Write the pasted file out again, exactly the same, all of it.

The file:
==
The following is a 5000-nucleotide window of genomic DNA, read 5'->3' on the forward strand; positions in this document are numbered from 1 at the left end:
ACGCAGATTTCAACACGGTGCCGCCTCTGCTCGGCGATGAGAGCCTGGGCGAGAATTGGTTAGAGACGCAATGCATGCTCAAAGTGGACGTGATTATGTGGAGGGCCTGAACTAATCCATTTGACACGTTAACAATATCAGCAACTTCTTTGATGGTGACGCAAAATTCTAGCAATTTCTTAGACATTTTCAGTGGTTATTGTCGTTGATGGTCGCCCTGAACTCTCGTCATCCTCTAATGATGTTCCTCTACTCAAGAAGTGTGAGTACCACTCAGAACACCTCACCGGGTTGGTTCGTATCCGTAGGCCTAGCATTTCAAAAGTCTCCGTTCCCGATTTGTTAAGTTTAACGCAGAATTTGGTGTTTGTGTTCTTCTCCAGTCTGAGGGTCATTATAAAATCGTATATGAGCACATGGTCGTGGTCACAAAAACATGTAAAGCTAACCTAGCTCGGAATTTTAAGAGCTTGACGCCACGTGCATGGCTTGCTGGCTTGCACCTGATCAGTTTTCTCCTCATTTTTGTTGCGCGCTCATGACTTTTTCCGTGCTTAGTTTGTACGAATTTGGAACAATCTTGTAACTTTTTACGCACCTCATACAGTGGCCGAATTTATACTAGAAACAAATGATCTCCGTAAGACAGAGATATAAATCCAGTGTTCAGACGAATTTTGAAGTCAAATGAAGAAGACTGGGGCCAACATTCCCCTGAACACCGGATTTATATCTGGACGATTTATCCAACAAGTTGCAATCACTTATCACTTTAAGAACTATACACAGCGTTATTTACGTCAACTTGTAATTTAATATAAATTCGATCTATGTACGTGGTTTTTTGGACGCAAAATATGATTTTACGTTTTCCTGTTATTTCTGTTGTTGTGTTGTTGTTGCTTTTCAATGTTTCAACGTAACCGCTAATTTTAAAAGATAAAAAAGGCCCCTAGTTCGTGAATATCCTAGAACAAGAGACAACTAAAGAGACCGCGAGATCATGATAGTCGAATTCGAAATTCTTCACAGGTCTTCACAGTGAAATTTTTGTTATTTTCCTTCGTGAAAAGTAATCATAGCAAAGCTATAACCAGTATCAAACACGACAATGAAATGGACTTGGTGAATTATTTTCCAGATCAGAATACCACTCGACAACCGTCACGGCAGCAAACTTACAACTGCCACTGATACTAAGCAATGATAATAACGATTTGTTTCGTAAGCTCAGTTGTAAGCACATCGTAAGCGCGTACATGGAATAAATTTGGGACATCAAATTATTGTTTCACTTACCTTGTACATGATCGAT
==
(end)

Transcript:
The following is a 5000-nucleotide window of genomic DNA, read 5'->3' on the forward strand; positions in this document are numbered from 1 at the left end:
ACGCAGATTTCAACACGGTGCCGCCTCTGCTCGGCGATGAGAGCCTGGGCGAGAATTGGTTAGAGACGCAATGCATGCTCAAAGTGGACGTGATTATGTGGAGGGCCTGAACTAATCCATTTGACACGTTAACAATATCAGCAACTTCTTTGATGGTGACGCAAAATTCTAGCAATTTCTTAGACATTTTCAGTGGTTATTGTCGTTGATGGTCGCCCTGAACTCTCGTCATCCTCTAATGATGTTCCTCTACTCAAGAAGTGTGAGTACCACTCAGAACACCTCACCGGGTTGGTTCGTATCCGTAGGCCTAGCATTTCAAAAGTCTCCGTTCCCGATTTGTTAAGTTTAACGCAGAATTTGGTGTTTGTGTTCTTCTCCAGTCTGAGGGTCATTATAAAATCGTATATGAGCACATGGTCGTGGTCACAAAAACATGTAAAGCTAACCTAGCTCGGAATTTTAAGAGCTTGACGCCACGTGCATGGCTTGCTGGCTTGCACCTGATCAGTTTTCTCCTCATTTTTGTTGCGCGCTCATGACTTTTTCCGTGCTTAGTTTGTACGAATTTGGAACAATCTTGTAACTTTTTACGCACCTCATACAGTGGCCGAATTTATACTAGAAACAAATGATCTCCGTAAGACAGAGATATAAATCCAGTGTTCAGACGAATTTTGAAGTCAAATGAAGAAGACTGGGGCCAACATTCCCCTGAACACCGGATTTATATCTGGACGATTTATCCAACAAGTTGCAATCACTTATCACTTTAAGAACTATACACAGCGTTATTTACGTCAACTTGTAATTTAATATAAATTCGATCTATGTACGTGGTTTTTTGGACGCAAAATATGATTTTACGTTTTCCTGTTATTTCTGTTGTTGTGTTGTTGTTGCTTTTCAATGTTTCAACGTAACCGCTAATTTTAAAAGATAAAAAAGGCCCCTAGTTCGTGAATATCCTAGAACAAGAGACAACTAAAGAGACCGCGAGATCATGATAGTCGAATTCGAAATTCTTCACAGGTCTTCACAGTGAAATTTTTGTTATTTTCCTTCGTGAAAAGTAATCATAGCAAAGCTATAACCAGTATCAAACACGACAATGAAATGGACTTGGTGAATTATTTTCCAGATCAGAATACCACTCGACAACCGTCACGGCAGCAAACTTACAACTGCCACTGATACTAAGCAATGATAATAACGATTTGTTTCGTAAGCTCAGTTGTAAGCACATCGTAAGCGCGTACATGGAATAAATTTGGGACATCAAATTATTGTTTCACTTACCTTGTACATGATCGAT